Fiat Group said first quarter 2014 revenues rose 12% to EUR22.1bn while trading profit, adjusted for currency movements was up 6% to EUR0.6bn. The company lost EUR319m in the first quarter versus a EUR31m profit in Q1 2013.
Net debt was EUR10bn after the acquisition of the minority stake in Chrysler.
Worldwide shipments were up 9% year on year to 1.1m units, driven by growth in NAFTA, APAC and EMEA which more than offset an 11% contraction in LATAM reflecting the phase-out of government incentives in Brazil.
Luxury brands nearly doubled revenues, with Maserati posting a four-fold increase over Q1 2013.
Trading profit was EUR622m, down 1% from EUR631m in Q1 2013, but up 6% on a currency adjusted basis. Luxury brands nearly doubled trading profit to EUR139m with Maserati reporting a profit of EUR59m (compared to break-even in Q1 2013).
EMEA reduced losses by EUR40m to EUR110m, mainly driven by higher volumes, improved product mix and industrial efficiencies.
APAC posted a 39% increase to EUR146m.
These gains were offset by lower operating performance in LATAM and, to a lesser extent, in NAFTA.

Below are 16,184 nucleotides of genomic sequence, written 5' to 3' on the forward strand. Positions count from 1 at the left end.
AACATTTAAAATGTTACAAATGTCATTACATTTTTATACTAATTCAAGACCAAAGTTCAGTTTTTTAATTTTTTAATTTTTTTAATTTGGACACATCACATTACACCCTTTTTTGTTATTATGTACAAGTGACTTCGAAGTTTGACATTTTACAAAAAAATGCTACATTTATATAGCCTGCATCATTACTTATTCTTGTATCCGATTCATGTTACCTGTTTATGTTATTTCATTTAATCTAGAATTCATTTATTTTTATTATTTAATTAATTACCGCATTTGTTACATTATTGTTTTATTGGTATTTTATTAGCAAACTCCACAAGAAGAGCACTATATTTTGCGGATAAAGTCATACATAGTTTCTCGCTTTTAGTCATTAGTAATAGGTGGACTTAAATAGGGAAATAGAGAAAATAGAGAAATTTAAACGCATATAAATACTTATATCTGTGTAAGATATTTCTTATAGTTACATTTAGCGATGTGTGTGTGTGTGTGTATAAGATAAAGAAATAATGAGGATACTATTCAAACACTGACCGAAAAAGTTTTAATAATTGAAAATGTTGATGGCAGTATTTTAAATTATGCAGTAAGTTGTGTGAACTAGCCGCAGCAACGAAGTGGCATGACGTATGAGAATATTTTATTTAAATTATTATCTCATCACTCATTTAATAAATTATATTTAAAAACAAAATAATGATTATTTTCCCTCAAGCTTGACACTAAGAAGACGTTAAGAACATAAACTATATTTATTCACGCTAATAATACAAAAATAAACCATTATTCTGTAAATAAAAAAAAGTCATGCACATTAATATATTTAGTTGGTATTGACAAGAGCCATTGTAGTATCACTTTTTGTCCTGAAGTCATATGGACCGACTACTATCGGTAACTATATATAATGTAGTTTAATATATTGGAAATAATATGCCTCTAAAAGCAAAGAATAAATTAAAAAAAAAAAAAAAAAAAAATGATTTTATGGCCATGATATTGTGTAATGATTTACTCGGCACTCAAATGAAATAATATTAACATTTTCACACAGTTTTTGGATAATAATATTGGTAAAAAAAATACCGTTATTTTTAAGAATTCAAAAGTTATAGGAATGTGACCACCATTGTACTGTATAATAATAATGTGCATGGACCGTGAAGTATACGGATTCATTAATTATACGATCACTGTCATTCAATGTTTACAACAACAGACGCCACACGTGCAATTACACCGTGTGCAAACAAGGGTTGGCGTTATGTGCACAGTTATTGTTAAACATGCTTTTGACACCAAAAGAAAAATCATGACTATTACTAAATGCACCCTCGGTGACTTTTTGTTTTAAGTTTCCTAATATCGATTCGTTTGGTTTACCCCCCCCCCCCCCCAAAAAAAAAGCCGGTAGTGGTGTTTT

LATAM decreased by EUR142m to EUR44m, reflecting input cost inflation, lower volumes, poor business conditions in Venezuela and negative currency translation impacts.
For NAFTA, trading profit was down 4% to EUR380m but in line with the prior year excluding exchange rate impacts.
The quarter closed with a net loss of EUR319m (net profit of EUR31m for Q1 2013). Excluding unusual items, mainly related to the expense recognised in connection with the execution of the UAW Memorandum of Understanding entered into by Chrysler on January 21st (EUR315m net of tax) and the effect of the devaluation of the Venezuelan bolivar, there was a net profit of EUR71m, in line with prior year (EUR78m ex-unusuals).
Net industrial debt at increased EUR0.3bn excluding the effects of the acquisition of the remaining 41.5 % VEBA ownership interests in Chrysler (EUR2.7bn).
Fiat has outlined a EUR55bn plan to more than double profit and boost annual deliveries 61% to 7m vehicles by 2018 as CEO Sergio Marchionne seeks to forge an automaker that’s big enough to challenge General Motors and Volkswagen, Bloomberg News noted.
“If you start your 2014-2018 plan with an extremely weak quarter, nobody will give you the credit that you will achieve your targets,” Jens Schattner, a Frankfurt-based automotive analyst at Macquarie Group, told the news agency.
“If it was so easy just to launch new products to be successful in this industry, why wouldn’t everybody do exactly the same?”